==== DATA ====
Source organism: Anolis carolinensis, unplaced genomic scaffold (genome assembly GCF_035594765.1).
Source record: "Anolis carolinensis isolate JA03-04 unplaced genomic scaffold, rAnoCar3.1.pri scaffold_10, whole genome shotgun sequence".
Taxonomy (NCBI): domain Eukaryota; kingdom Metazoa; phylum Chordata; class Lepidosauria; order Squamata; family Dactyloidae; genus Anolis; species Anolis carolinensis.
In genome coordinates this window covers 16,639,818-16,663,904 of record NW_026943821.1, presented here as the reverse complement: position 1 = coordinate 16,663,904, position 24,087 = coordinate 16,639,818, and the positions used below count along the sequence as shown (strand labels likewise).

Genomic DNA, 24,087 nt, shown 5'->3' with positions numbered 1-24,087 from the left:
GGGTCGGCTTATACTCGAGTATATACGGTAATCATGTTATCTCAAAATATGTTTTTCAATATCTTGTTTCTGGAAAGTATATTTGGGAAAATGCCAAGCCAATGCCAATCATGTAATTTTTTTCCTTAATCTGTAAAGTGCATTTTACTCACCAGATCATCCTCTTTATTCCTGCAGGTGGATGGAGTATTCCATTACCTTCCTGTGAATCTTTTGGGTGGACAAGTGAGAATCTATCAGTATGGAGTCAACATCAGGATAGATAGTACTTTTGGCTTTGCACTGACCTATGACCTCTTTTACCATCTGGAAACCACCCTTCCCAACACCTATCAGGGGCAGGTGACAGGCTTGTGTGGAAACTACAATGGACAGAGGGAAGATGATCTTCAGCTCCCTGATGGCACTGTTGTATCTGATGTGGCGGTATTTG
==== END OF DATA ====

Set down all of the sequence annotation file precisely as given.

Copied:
Source organism: Anolis carolinensis, unplaced genomic scaffold (genome assembly GCF_035594765.1).
Source record: "Anolis carolinensis isolate JA03-04 unplaced genomic scaffold, rAnoCar3.1.pri scaffold_10, whole genome shotgun sequence".
Taxonomy (NCBI): domain Eukaryota; kingdom Metazoa; phylum Chordata; class Lepidosauria; order Squamata; family Dactyloidae; genus Anolis; species Anolis carolinensis.
In genome coordinates this window covers 16,639,818-16,663,904 of record NW_026943821.1, presented here as the reverse complement: position 1 = coordinate 16,663,904, position 24,087 = coordinate 16,639,818, and the positions used below count along the sequence as shown (strand labels likewise).

Genomic DNA, 24,087 nt, shown 5'->3' with positions numbered 1-24,087 from the left:
GGGTCGGCTTATACTCGAGTATATACGGTAATCATGTTATCTCAAAATATGTTTTTCAATATCTTGTTTCTGGAAAGTATATTTGGGAAAATGCCAAGCCAATGCCAATCATGTAATTTTTTTCCTTAATCTGTAAAGTGCATTTTACTCACCAGATCATCCTCTTTATTCCTGCAGGTGGATGGAGTATTCCATTACCTTCCTGTGAATCTTTTGGGTGGACAAGTGAGAATCTATCAGTATGGAGTCAACATCAGGATAGATAGTACTTTTGGCTTTGCACTGACCTATGACCTCTTTTACCATCTGGAAACCACCCTTCCCAACACCTATCAGGGGCAGGTGACAGGCTTGTGTGGAAACTACAATGGACAGAGGGAAGATGATCTTCAGCTCCCTGATGGCACTGTTGTATCTGATGTGGCGGTATTTG